The Survival Estimate represents an average of one or more experts' opinions as to how many examples survive of a particular coin in three categories: 1) all grades, 2) 60 or better, and 3) 65 or better. These estimates are based on a variety of sources, including population reports, auction appearances, and personal knowledge. Survival estimates include coins that are raw, certified by PCGS, and certified by other grading services.
Numismatic Rarity converts the Survival Estimate for a particular coin into a number from 1 to 10 (with decimal increments) based on the PCGS Rarity Scale. The higher the number, the more rare the coin.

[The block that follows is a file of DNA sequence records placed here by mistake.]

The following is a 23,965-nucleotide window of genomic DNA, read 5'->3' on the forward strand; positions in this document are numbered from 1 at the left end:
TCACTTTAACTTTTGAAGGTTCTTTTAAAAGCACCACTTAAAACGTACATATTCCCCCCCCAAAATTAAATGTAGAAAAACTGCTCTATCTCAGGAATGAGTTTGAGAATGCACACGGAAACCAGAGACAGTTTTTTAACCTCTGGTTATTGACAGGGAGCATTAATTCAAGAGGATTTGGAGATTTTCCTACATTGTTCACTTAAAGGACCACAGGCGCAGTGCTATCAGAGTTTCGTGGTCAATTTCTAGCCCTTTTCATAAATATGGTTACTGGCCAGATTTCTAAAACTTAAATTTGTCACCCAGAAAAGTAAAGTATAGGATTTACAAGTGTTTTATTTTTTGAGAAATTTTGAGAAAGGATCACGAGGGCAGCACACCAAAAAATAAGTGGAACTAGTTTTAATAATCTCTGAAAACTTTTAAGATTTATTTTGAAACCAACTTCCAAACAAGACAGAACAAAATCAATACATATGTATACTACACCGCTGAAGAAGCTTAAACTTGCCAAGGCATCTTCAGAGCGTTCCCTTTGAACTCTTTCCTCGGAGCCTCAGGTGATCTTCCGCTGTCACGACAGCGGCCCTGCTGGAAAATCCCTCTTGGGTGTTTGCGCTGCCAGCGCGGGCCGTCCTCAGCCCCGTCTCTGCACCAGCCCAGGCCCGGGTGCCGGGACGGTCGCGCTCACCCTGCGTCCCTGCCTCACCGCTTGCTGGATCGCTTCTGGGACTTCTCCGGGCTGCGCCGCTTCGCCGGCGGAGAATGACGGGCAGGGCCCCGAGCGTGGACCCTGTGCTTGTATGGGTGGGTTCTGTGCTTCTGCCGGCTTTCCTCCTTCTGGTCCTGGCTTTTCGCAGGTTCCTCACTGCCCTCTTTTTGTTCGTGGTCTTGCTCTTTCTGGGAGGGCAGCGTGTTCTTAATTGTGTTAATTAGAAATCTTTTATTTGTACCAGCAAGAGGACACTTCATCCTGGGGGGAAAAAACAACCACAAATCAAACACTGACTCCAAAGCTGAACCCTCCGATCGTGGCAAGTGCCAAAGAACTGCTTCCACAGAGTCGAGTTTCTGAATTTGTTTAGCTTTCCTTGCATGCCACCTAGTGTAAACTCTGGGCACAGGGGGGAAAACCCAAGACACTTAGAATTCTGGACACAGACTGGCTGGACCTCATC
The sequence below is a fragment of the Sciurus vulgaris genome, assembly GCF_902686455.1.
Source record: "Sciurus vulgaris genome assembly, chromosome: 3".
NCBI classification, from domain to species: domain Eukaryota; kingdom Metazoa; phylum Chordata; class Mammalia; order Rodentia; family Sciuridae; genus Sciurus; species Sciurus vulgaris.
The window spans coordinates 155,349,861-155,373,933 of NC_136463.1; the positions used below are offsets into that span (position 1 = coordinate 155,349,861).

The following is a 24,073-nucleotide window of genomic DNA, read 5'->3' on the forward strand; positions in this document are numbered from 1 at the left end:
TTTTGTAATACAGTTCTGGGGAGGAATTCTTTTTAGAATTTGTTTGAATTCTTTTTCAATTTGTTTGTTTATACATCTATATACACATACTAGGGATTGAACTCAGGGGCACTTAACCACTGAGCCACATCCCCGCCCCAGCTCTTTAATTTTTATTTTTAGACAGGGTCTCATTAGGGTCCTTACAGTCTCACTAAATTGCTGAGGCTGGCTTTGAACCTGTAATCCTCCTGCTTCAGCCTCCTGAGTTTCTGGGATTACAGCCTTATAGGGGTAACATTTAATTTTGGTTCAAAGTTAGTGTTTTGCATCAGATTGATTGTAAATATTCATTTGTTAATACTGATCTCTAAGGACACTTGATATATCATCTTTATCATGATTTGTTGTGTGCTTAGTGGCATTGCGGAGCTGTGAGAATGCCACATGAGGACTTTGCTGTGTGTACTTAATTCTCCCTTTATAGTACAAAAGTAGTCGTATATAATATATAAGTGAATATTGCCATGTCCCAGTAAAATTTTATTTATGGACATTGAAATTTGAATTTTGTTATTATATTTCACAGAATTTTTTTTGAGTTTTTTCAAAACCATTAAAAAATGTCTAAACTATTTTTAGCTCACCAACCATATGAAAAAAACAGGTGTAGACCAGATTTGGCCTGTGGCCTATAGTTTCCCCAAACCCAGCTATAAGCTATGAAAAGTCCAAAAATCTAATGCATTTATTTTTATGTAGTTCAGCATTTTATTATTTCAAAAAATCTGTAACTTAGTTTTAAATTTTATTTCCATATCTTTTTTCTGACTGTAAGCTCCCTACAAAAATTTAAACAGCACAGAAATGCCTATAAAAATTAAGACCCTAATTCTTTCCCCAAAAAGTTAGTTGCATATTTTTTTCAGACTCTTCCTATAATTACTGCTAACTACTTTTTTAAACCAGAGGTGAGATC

Relative Rarity By Type
Relative Rarity By Type ranks the rarity of this coin with all other coins of this Type. Lower numbers indicate rarer coins.
Relative Rarity By Series
Relative Rarity By Series ranks the rarity of this coin with all other coins of this Series. Lower numbers indicate rarer coins.
Philadelphia Mint circulation strike quarters from 1879-1889 have low mintages ranging from 5,000 to 15,200. The reason for these tiny mintage figures was the Bland-Allison Silver Act of 1878. The Act mandated the minting of prodigious amounts of dollar coins to satisfy the demands of Western mining interests. This taxed the Mint's coining and die making machinery which resulted in meager production of sorely needed minor coinage. The situation was not corrected until 1892 with the introduction of the new Barber coinage. With survival estimates in the 15% range, circulation strike quarters of these dates were, and still are, highly sought by date collectors, and hoarded by some.
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